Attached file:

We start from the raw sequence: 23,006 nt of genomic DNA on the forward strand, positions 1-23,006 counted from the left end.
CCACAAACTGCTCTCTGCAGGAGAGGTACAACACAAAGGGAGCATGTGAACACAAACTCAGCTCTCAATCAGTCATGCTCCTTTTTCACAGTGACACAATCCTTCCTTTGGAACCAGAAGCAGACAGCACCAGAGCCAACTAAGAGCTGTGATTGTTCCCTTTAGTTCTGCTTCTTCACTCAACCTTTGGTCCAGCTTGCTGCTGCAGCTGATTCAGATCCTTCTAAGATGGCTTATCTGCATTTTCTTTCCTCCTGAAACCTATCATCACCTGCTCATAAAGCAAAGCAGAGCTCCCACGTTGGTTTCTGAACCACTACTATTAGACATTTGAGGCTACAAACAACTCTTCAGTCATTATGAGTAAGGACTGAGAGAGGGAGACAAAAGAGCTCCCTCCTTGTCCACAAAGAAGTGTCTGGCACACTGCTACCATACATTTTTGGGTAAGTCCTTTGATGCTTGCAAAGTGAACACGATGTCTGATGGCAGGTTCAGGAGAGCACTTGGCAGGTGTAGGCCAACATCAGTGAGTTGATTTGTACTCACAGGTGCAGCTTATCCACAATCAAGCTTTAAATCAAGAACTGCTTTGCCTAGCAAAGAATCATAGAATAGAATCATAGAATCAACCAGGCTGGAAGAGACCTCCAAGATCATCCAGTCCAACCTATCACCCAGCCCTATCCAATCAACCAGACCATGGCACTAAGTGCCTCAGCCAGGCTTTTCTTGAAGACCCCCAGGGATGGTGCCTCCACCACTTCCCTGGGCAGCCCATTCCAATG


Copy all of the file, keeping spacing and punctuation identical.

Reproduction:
We start from the raw sequence: 23,006 nt of genomic DNA on the forward strand, positions 1-23,006 counted from the left end.
CCACAAACTGCTCTCTGCAGGAGAGGTACAACACAAAGGGAGCATGTGAACACAAACTCAGCTCTCAATCAGTCATGCTCCTTTTTCACAGTGACACAATCCTTCCTTTGGAACCAGAAGCAGACAGCACCAGAGCCAACTAAGAGCTGTGATTGTTCCCTTTAGTTCTGCTTCTTCACTCAACCTTTGGTCCAGCTTGCTGCTGCAGCTGATTCAGATCCTTCTAAGATGGCTTATCTGCATTTTCTTTCCTCCTGAAACCTATCATCACCTGCTCATAAAGCAAAGCAGAGCTCCCACGTTGGTTTCTGAACCACTACTATTAGACATTTGAGGCTACAAACAACTCTTCAGTCATTATGAGTAAGGACTGAGAGAGGGAGACAAAAGAGCTCCCTCCTTGTCCACAAAGAAGTGTCTGGCACACTGCTACCATACATTTTTGGGTAAGTCCTTTGATGCTTGCAAAGTGAACACGATGTCTGATGGCAGGTTCAGGAGAGCACTTGGCAGGTGTAGGCCAACATCAGTGAGTTGATTTGTACTCACAGGTGCAGCTTATCCACAATCAAGCTTTAAATCAAGAACTGCTTTGCCTAGCAAAGAATCATAGAATAGAATCATAGAATCAACCAGGCTGGAAGAGACCTCCAAGATCATCCAGTCCAACCTATCACCCAGCCCTATCCAATCAACCAGACCATGGCACTAAGTGCCTCAGCCAGGCTTTTCTTGAAGACCCCCAGGGATGGTGCCTCCACCACTTCCCTGGGCAGCCCATTCCAATG